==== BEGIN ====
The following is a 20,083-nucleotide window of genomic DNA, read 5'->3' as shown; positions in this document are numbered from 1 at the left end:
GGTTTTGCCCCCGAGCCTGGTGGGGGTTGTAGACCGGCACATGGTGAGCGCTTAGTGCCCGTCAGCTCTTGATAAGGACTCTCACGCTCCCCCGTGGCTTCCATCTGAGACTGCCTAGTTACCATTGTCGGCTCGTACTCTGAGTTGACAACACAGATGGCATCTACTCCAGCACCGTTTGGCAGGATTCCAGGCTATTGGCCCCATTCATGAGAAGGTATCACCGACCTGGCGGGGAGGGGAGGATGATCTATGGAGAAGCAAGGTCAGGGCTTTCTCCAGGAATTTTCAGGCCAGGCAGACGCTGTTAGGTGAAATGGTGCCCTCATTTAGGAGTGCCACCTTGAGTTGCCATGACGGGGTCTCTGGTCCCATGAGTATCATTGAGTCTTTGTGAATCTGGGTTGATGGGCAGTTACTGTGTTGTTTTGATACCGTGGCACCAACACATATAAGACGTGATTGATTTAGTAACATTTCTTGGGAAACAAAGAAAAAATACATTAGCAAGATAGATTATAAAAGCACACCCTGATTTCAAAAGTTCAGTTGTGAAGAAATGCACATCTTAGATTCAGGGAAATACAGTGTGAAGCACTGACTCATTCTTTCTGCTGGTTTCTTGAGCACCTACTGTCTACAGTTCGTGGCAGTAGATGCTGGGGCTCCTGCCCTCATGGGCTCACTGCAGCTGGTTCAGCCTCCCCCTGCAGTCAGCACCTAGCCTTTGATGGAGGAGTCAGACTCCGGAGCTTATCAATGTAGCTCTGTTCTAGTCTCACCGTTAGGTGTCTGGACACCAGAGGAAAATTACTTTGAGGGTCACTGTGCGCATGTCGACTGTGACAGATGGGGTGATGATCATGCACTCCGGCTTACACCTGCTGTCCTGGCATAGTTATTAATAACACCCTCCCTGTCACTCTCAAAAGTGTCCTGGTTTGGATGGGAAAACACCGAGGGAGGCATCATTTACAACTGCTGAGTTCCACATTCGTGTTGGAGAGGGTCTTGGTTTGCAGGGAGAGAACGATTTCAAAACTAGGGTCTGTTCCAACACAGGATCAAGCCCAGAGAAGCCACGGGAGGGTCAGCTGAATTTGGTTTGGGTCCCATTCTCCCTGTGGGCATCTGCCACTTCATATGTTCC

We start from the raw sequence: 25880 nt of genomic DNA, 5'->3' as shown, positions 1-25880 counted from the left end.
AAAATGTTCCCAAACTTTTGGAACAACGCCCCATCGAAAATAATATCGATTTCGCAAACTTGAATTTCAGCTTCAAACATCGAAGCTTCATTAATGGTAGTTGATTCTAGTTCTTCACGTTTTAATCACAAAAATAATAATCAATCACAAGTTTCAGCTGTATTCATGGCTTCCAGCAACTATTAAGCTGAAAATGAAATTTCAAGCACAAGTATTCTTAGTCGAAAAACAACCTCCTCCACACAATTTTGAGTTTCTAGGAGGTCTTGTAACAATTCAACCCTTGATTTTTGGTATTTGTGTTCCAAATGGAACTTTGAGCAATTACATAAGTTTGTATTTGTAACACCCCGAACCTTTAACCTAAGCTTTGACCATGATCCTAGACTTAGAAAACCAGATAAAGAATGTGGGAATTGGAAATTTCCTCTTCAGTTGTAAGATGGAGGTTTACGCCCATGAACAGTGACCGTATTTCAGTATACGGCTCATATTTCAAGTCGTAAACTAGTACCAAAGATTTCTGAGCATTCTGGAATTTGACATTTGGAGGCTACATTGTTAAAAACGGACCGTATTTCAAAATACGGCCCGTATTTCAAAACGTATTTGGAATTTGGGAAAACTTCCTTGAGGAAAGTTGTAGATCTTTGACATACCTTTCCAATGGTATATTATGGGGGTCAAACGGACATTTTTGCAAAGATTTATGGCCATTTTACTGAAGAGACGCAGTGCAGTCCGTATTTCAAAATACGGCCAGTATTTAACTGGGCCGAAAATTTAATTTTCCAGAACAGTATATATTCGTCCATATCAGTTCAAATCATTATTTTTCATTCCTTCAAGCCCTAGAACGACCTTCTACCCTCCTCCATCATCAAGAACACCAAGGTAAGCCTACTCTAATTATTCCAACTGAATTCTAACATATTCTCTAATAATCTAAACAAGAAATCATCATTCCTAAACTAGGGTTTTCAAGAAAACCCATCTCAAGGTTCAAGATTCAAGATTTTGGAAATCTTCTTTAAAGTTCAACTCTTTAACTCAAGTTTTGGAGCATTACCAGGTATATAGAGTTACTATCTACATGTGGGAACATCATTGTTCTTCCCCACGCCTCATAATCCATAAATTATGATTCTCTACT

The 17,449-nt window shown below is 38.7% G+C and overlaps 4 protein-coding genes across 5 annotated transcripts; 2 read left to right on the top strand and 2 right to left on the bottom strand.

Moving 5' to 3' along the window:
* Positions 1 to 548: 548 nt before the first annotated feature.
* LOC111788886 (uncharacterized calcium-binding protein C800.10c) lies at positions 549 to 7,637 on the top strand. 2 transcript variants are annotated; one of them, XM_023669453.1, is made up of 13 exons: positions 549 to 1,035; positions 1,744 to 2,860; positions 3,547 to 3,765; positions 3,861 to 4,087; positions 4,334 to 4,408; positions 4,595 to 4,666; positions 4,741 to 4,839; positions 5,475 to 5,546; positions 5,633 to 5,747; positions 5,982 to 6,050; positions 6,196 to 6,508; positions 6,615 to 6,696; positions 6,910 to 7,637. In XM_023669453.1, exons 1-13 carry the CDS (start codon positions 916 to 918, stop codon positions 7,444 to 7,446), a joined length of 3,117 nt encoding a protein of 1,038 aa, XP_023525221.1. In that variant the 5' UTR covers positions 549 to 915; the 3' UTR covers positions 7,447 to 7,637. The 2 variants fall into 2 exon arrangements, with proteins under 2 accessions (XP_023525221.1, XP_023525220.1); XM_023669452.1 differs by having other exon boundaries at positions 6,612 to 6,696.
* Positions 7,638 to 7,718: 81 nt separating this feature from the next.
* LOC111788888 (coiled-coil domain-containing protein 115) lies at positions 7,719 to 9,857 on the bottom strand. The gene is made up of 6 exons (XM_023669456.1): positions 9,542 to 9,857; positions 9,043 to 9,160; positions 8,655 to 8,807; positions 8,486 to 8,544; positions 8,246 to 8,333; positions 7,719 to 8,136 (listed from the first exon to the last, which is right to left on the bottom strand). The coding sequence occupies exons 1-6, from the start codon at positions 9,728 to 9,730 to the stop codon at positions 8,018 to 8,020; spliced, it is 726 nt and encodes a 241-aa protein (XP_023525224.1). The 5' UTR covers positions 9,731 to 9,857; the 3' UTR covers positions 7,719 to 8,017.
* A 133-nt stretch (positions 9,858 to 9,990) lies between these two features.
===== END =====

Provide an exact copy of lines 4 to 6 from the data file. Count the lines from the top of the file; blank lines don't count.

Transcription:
AAAATGTTCCCAAACTTTTGGAACAACGCCCCATCGAAAATAATATCGATTTCGCAAACTTGAATTTCAGCTTCAAACATCGAAGCTTCATTAATGGTAGTTGATTCTAGTTCTTCACGTTTTAATCACAAAAATAATAATCAATCACAAGTTTCAGCTGTATTCATGGCTTCCAGCAACTATTAAGCTGAAAATGAAATTTCAAGCACAAGTATTCTTAGTCGAAAAACAACCTCCTCCACACAATTTTGAGTTTCTAGGAGGTCTTGTAACAATTCAACCCTTGATTTTTGGTATTTGTGTTCCAAATGGAACTTTGAGCAATTACATAAGTTTGTATTTGTAACACCCCGAACCTTTAACCTAAGCTTTGACCATGATCCTAGACTTAGAAAACCAGATAAAGAATGTGGGAATTGGAAATTTCCTCTTCAGTTGTAAGATGGAGGTTTACGCCCATGAACAGTGACCGTATTTCAGTATACGGCTCATATTTCAAGTCGTAAACTAGTACCAAAGATTTCTGAGCATTCTGGAATTTGACATTTGGAGGCTACATTGTTAAAAACGGACCGTATTTCAAAATACGGCCCGTATTTCAAAACGTATTTGGAATTTGGGAAAACTTCCTTGAGGAAAGTTGTAGATCTTTGACATACCTTTCCAATGGTATATTATGGGGGTCAAACGGACATTTTTGCAAAGATTTATGGCCATTTTACTGAAGAGACGCAGTGCAGTCCGTATTTCAAAATACGGCCAGTATTTAACTGGGCCGAAAATTTAATTTTCCAGAACAGTATATATTCGTCCATATCAGTTCAAATCATTATTTTTCATTCCTTCAAGCCCTAGAACGACCTTCTACCCTCCTCCATCATCAAGAACACCAAGGTAAGCCTACTCTAATTATTCCAACTGAATTCTAACATATTCTCTAATAATCTAAACAAGAAATCATCATTCCTAAACTAGGGTTTTCAAGAAAACCCATCTCAAGGTTCAAGATTCAAGATTTTGGAAATCTTCTTTAAAGTTCAACTCTTTAACTCAAGTTTTGGAGCATTACCAGGTATATAGAGTTACTATCTACATGTGGGAACATCATTGTTCTTCCCCACGCCTCATAATCCATAAATTATGATTCTCTACT

The 17,449-nt window shown below is 38.7% G+C and overlaps 4 protein-coding genes across 5 annotated transcripts; 2 read left to right on the top strand and 2 right to left on the bottom strand.

Moving 5' to 3' along the window: